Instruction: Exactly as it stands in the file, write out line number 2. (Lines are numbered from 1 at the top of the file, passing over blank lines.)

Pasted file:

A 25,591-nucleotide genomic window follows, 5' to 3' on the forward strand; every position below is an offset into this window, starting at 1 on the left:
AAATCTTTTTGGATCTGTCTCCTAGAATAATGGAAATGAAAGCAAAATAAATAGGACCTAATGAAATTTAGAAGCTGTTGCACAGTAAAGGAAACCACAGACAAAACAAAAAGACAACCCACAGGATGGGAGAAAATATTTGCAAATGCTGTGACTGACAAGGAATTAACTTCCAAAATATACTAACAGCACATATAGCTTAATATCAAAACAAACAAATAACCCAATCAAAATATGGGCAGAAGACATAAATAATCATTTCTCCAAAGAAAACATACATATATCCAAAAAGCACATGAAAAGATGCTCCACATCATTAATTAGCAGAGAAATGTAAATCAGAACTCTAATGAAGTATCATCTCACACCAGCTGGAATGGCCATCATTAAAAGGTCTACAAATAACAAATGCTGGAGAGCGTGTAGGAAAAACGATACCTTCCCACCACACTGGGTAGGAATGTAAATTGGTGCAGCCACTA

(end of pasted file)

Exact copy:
AAATCTTTTTGGATCTGTCTCCTAGAATAATGGAAATGAAAGCAAAATAAATAGGACCTAATGAAATTTAGAAGCTGTTGCACAGTAAAGGAAACCACAGACAAAACAAAAAGACAACCCACAGGATGGGAGAAAATATTTGCAAATGCTGTGACTGACAAGGAATTAACTTCCAAAATATACTAACAGCACATATAGCTTAATATCAAAACAAACAAATAACCCAATCAAAATATGGGCAGAAGACATAAATAATCATTTCTCCAAAGAAAACATACATATATCCAAAAAGCACATGAAAAGATGCTCCACATCATTAATTAGCAGAGAAATGTAAATCAGAACTCTAATGAAGTATCATCTCACACCAGCTGGAATGGCCATCATTAAAAGGTCTACAAATAACAAATGCTGGAGAGCGTGTAGGAAAAACGATACCTTCCCACCACACTGGGTAGGAATGTAAATTGGTGCAGCCACTA